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As China reclaims its central role in the world, Robert Bickers appeals to Britons and others in the West to take account of the legacy left by the country’s difficult 19th century.

G.D. Sheppard uncovers three audacious and previously unknown fabrications by an English sinologist, which threatened to rock Britain’s diplomatic relations with China in the 1930s.

Volume: 64 Issue: 3 2014

Some commentators predict that the 21st century will be the ‘Asian century’, marking a significant shift in power from West to East. If so, it will not be so different from the global order of the 19th century, says Thomas DuBois.

Volume: 63 Issue: 3 2013

The cold but continuing conflict between China and Japan is the subject of sustained attention from scholars, says Jonathan Fenby.

Volume: 63 Issue: 9 2013

Jonathan Fenby looks at a brief experiment in Chinese democracy, brought to an end by political assassination one hundred years ago this month.

Volume: 63 Issue: 3 2013

Roger Hudson tells the story behind a moment of violence in 1923 outside China's Forbidden City in Peking.

Volume: 63 Issue: 8 2013

Gyanesh Kudaisya considers how the Sino-Indian war of 1962 has shaped relations between Asia’s two largest nations.

Volume: 62 Issue: 11 2012

Jonathan Fenby on the long history behind the rapid demise of one of the brightest lights in China’s political firmament.

Volume: 62 Issue: 6 2012

The cityscapes of the world’s most populous nation are expanding at a bewildering rate. But China’s current embrace of urban life has deep roots in its past, as Toby Lincoln explains.

Volume: 62 Issue: 8 2012

Roger Hudson reveals a big splash: Chairman Mao photographed attempting to swim the River Yangtze in July 1966.

Volume: 62 Issue: 5 2012

Japan flexed its muscles and launched a full-scale invasion of China following an incident on July 7th, 1937.

Volume: 62 Issue: 7 2012

Julia Lovell reappraises Leslie Marchant’s article on the Opium Wars, first published in History Today in 2002.

Volume: 62 Issue: 6 2012

The legacy of the Great Helmsman is the source of bitter conflict over China’s future direction, argues Tim Stanley.

Volume: 62 Issue: 8 2012

Robert Bickers looks at an emerging archive of British photo albums that record both the drama of the 1911 revolution and the surprisingly untroubled daily lives of those who witnessed it.

Volume: 61 Issue: 10 2011

As China reclaims its central role in the world, Robert Bickers appeals to Britons and others in the West to take account of the legacy left by the country’s difficult 19th century.

Volume: 61 Issue: 3 2011

In the late 1890s Herbert Hoover, the future 31st President of the United States, took his new bride to Tianjin in north China to pursue his career as a geologist. Hal Wert describes how the couple became embroiled in the violent uprising that broke out in the summer of 1900.

Volume: 61 Issue: 9 2011

The historical roots of the dispute between China and Japan over control of the Senkaku/Diaoyu Islands reveal a great deal about the two countries’ current global standing, says Joyman Lee.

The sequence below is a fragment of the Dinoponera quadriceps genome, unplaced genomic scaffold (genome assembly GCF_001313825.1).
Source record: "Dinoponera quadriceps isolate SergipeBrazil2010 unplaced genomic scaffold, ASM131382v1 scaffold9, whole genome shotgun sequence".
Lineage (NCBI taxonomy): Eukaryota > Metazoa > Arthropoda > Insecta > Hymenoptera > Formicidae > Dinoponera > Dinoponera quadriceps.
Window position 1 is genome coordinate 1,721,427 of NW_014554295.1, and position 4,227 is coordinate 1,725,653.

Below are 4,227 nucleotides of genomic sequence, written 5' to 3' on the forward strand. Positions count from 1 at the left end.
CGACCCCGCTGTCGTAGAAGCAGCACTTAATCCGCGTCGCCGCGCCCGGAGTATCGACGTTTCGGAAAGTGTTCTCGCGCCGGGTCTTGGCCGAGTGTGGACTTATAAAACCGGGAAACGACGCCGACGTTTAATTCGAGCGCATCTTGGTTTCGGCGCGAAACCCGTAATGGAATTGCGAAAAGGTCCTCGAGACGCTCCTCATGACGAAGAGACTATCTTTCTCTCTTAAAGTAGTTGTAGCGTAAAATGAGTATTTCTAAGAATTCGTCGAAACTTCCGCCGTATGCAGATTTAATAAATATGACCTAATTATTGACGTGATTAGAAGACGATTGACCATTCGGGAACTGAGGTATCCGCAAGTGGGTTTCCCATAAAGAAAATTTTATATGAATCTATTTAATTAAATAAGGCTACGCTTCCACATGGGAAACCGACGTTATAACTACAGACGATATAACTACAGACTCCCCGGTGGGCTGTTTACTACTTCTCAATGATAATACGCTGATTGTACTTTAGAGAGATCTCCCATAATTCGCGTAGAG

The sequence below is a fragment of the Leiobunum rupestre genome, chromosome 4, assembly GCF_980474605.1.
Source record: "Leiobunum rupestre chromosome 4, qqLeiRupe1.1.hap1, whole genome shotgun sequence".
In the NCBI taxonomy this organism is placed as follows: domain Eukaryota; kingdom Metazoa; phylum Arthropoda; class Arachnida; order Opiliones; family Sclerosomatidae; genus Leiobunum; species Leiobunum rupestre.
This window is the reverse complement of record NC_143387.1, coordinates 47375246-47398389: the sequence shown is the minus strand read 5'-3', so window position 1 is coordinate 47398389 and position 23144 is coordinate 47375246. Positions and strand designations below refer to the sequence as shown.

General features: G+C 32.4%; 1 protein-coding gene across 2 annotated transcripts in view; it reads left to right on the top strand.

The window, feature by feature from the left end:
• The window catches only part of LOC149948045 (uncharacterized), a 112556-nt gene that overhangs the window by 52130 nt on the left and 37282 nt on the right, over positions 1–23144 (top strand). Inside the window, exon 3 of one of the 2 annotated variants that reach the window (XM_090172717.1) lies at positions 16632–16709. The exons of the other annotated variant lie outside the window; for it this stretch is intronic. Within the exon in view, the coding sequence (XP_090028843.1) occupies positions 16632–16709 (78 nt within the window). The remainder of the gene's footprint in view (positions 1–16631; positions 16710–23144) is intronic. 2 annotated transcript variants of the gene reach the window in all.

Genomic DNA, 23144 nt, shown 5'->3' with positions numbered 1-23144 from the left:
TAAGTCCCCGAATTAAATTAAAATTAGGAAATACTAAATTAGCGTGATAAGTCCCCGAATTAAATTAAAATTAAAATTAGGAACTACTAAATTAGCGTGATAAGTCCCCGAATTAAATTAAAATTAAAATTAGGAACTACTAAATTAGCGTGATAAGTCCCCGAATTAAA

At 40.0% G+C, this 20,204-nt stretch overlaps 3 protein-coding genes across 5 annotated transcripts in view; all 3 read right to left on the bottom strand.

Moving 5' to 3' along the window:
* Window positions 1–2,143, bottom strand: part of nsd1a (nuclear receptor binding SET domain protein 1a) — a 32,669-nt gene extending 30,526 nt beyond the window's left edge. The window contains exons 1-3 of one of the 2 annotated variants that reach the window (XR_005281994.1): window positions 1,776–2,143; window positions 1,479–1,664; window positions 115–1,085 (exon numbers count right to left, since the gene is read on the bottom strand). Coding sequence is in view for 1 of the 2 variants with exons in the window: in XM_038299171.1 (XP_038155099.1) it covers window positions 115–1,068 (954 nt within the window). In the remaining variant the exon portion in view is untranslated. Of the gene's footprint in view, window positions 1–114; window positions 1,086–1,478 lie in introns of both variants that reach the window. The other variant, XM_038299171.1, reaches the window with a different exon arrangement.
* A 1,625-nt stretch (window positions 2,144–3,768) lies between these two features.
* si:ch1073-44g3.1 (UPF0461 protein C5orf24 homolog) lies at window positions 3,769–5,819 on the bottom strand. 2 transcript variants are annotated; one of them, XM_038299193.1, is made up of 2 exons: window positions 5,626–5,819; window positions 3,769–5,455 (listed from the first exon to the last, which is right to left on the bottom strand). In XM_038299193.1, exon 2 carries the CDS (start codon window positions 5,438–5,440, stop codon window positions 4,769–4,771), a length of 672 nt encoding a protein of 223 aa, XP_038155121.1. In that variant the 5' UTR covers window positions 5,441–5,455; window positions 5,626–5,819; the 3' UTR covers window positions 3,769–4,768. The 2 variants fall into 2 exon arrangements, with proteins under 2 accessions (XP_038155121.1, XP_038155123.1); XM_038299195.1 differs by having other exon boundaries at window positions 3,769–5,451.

Volume: 61 Issue: 5 2011

Russel Tarr compares and contrasts the rise to power of two Communist leaders.

Issue: 69 2011

Jonathan Fenby argues that the failings of China's 1911 revolution heralded decades of civil conflict, occupation and suffering for the Chinese people.

Volume: 61 Issue: 10 2011

Frank Dikötter looks at how historians’ understanding of China has changed in recent years with the gradual opening of party archives that reveal the full horror of the Maoist era.

Volume: 60 Issue: 11 2010

Though they originated in China, it was in the capitals of early modern Europe that fireworks flourished. They united art and science in awesome displays of poltical might, as Simon Werrett explains.

Volume: 60 Issue: 11 2010

Richard Cavendish commemorates the traumatic but ultimately victorious march of Mao Zedong and the Chinese Communists.

Volume: 60 Issue: 10 2010

The year 2009 sees a remarkable coincidence of anniversaries that tell the history of modern China. Some will be celebrated by the authorities on a grand scale, others will be wilfully ignored, but all reveal important aspects of the country’s past, as Jonathan Fenby explains.

Volume: 59 Issue: 6 2009

Richard Cavendish remembers the events of December 4th, 1959.

Volume: 59 Issue: 12 2009

The Mongolian past has been drawn by both sides into twentieth-century disputes between Russia and China, writes J.J. Saunders.


Asya Chorley describes the relationship between China, Britain and Tibet in the early twentieth century, and shares the unique experiences of the first European women to be invited to Lhasa by the XIII Dalai Lama.

Volume: 58 Issue 7 2008

The Dowager Empress of China, Tzu-hsi, died on November 15th, 1908, after ruling China for almost fifty years.

Volume: 58 Issue: 11 2008

The treaties that ended the first part of the second Opium War were signed on June 26th and 27th, 1858.

Volume: 58 Issue 6 2008

Michael Loewe looks at the dynastic, administrative and intellectual background of the Qin empire, which defined how China would be run for more than 2,000 years, and at the life and achievements of the First Emperor Shi Huangdi, one of the greatest state-builders of history, whose tomb was guarded by the famous terracotta army.

Volume: 57 Issue: 9 2007

Author and journalist Jonathan Fenby explains what started him on an endless journey of exploration into China’s past.

Volume: 57 Issue: 11 2007

China and Rome were the two great economic superpowers of the Ancient World. Yet their empires were separated by thousands of miles of inhospitable terrain, dramatically reducing the opportunities for direct communication. Raoul McLaughlin investigates.


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